The dinner started with the usual Stockholm formalities: a couple of drinks and a discussion of real estate. The host and hostess - my husband used to work with her - had just managed to sell their apartment, which is in an old industrial part of town that is now expensive new apartments and stores, complete with a streetcar line, all sprung up in the last five years.
A discussion of the price of rent, mortgages or an apartment just bought or sold is essential for the typical Stockholm dinner party.
But then when we sat down to eat the smoked duck breast and greens they'd brought back with them from Paris, all we talked about was food. What to get in Paris and what you can get here in the markets, how to make pesto better by mixing the nuts, the simplest way to cook salmon, how nowadays you can get such good wine that isn't French. Food, drink and food and recipes and more food, for more than three hours.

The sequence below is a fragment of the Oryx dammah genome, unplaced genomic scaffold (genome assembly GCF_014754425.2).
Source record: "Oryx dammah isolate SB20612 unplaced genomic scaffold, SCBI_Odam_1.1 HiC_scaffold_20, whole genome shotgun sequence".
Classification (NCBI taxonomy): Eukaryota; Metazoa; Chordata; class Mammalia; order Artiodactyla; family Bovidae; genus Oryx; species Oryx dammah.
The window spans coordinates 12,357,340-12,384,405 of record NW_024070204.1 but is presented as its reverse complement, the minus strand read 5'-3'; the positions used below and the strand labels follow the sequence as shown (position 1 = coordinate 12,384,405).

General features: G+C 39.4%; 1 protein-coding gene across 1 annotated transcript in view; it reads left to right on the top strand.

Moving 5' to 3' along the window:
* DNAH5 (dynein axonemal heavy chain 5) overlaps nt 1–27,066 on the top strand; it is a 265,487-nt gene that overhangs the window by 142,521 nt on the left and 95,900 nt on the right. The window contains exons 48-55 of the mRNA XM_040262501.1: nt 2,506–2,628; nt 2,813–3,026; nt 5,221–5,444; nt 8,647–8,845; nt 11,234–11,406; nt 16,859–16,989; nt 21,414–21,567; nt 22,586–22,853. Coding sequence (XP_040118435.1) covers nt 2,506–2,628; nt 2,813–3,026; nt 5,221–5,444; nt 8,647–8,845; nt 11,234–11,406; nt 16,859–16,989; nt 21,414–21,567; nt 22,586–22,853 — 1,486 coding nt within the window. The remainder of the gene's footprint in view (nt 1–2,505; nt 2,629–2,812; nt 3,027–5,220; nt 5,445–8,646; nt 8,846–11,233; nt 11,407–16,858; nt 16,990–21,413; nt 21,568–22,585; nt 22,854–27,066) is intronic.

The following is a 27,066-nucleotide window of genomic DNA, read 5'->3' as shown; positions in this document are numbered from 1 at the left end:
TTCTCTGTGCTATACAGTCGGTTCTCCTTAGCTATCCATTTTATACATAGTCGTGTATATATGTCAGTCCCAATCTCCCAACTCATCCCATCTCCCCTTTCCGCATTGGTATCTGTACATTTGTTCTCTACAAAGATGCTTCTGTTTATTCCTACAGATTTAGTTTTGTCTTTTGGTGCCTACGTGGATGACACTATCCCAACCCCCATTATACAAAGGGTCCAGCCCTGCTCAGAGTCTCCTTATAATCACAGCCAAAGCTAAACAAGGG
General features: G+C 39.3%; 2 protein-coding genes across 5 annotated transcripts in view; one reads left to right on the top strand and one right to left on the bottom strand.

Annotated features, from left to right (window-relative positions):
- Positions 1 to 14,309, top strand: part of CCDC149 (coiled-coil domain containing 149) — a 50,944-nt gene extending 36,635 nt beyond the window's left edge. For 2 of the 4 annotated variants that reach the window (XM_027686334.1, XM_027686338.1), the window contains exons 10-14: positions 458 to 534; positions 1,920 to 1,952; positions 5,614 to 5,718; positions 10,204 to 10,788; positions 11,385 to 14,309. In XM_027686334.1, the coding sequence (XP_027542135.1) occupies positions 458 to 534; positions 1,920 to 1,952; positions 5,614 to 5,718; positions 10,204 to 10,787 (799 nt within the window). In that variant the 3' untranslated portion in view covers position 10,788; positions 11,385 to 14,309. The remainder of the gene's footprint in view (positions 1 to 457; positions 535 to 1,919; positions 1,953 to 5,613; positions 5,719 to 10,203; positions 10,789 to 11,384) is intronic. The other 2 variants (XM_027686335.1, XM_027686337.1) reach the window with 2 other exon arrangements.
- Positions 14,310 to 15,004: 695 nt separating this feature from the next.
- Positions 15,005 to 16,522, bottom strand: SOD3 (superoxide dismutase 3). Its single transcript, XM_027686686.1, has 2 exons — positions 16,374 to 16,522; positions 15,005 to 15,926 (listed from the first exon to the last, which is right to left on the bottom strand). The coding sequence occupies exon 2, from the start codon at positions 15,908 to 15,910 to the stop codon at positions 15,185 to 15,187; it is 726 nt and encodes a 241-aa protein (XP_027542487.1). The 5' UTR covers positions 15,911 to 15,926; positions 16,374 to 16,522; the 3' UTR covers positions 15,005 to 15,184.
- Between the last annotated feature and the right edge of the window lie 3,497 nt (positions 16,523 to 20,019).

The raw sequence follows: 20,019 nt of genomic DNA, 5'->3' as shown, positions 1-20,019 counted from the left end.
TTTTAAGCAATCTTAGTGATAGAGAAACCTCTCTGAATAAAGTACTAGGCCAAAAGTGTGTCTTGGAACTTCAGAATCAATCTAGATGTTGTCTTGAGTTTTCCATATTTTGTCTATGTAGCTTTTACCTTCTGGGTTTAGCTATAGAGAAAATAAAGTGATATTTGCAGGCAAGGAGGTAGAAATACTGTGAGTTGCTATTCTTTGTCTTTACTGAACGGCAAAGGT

Since when did talking about food become as important as the food itself?
Funny how food is so much more of a class marker than it was in my parents' day. Well, maybe not more, but just in a different way, I suppose.
We did manage to change the subject a bit toward the end, but unlike our usual dinner parties, there were no heated discussions.
I think the husband's favorite part of the evening was when he got a goody bag full of bottles and jars from the hostess, who works for a huge French company that makes beauty products.
"Yes," she said, "I think the blue is for you. I use the green myself."
The Swedish word for the day is matkultur. It means cuisine.
p.s. I am slowly adding all my links at left, so don't feel left out if I haven't gotten to you yet. I will eventually...